I’m sure you’re familiar with those meetings in which someone brings up a topic nobody else cares about, and the room becomes filled with grumbling, eye rolls, and groans of exasperation. Who wants to be lectured on a matter that isn’t relevant to them, adding 20 minutes to a meeting? No one.
Issues about diversity are among the annoying topics that keep popping up nowadays. There are so many more important matters on the agenda, such as key performance indicators to measure success. Blathering on about diversity seems like an utter waste of time.
I won’t expound on the need for—and the virtues of having—a diverse workforce here. (You can read my last blog post for more on that.) This time I want to talk about the dangers of being the person who stands up for diversity issues at meetings and to upper management. A company culture that prevents people from speaking up also prevents changes from happening.
THE LONE WARRIOR
No one wants to be the standard-bearer for a cause that often gets lip service but no real commitment to change. Many people choose to stay away from espousing equality. They don’t want to be viewed as the “diversity person” when they’re trying to be taken seriously for their work.
What’s more is the fear of being further discriminated against due to their views or actions. Women often feel it is hard enough to fit into the male-dominated world of science and engineering as it is. Why should they make it harder for themselves by challenging the status quo and drawing attention to themselves as a diversity advocate?
But the truth is that by keeping quiet and conforming to the system, it is not making things easier for them. It is very much a no-win proposition to think you can escape the challenges of your marginalized group by remaining silent.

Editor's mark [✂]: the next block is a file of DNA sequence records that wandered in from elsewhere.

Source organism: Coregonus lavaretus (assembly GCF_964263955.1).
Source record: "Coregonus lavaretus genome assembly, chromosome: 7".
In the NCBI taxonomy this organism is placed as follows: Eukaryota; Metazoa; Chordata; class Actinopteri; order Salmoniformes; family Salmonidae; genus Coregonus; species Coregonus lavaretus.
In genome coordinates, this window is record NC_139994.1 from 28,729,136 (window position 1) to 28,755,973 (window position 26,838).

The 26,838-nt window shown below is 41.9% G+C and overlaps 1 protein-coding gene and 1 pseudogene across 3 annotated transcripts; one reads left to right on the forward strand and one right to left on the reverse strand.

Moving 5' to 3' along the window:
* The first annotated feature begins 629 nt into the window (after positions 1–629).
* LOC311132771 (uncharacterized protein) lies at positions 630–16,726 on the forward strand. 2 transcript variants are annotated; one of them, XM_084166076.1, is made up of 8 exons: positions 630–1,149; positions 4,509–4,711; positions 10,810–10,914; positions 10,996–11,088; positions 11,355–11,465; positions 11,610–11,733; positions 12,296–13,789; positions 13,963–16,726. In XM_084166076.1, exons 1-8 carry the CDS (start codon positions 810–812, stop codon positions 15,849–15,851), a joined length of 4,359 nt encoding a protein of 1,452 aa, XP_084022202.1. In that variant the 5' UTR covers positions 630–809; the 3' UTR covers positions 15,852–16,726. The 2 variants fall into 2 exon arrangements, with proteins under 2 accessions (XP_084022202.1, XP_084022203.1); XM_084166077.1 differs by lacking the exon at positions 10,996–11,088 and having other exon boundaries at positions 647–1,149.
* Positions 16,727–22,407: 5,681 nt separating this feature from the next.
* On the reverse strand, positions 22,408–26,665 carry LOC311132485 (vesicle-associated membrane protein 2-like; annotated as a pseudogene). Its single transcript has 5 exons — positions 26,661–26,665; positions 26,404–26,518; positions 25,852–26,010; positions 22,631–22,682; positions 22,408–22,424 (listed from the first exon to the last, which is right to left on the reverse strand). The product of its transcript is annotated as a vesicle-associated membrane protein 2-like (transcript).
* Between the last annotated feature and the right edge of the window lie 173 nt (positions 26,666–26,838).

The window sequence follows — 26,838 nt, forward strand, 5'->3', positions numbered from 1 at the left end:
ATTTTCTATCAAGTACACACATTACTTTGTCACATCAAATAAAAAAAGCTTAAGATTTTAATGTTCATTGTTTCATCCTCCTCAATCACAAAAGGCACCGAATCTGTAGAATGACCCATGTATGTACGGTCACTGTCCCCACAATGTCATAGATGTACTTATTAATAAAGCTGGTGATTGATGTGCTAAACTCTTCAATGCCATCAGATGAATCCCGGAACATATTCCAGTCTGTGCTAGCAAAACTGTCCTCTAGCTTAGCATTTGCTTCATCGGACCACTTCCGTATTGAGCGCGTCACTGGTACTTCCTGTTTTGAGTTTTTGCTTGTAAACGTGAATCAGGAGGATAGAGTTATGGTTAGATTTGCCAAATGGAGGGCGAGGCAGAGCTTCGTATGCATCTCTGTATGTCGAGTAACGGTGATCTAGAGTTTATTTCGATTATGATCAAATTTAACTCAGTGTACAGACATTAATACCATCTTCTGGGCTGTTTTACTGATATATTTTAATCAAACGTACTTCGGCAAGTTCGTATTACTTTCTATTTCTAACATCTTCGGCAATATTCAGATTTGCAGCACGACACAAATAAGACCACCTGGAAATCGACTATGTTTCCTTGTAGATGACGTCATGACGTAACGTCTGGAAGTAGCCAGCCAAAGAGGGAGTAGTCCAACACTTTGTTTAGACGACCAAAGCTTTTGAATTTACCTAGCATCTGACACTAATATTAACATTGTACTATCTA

If there were enough women (and men) to stand up for and support diversity, then there would not have to be “that person” who has to put his or her reputation on the line. It is easier to stigmatize a lone individual than a group with members who have influence in their industry.
Simply put: There is strength in numbers. As more people in science and technical communities speak up, it will inspire others to do the same.
THE WORST OFFENDER
A subtler, but still serious, problem is people who really don’t care about diversity but jump on the bandwagon to make themselves look good. They say the right things, but due to their unconscious biases, their actions do not support diversity. For example, in “Why More Women Do Not Get Invited to Speak at Conferences,” I gave some examples of unconscious biases, such as how men are often selected to be speakers over women because they’re perceived to be more competent. Or, if a speaker’s name is difficult to pronounce, that person might not be invited to present.
Whether it’s hiring managers or those who select award recipients, or someone who selects keynote speakers, their decisions are often not questioned. They themselves likely haven’t considered the implications of their decisions, nor have they attempted to make any meaningful, proactive change in their processes. They perhaps do more harm than anyone else, creating the false aura of positive change when none is happening.
It is not enough that we take at face value everything we hear from leaders about diversity. Demonstrable actions speak far louder than platitudes.
We as a community and as individual members of societies should be asking our leaders to make changes that matter to us.
Senior Member Arti Agrawal is an associate professor at the University of Technology, Sydney. She is director of the university’s Women in Engineering and IT program, an associate editor of the IEEE Photonics Journal, and associate vice president of diversity for the IEEE Photonics Society.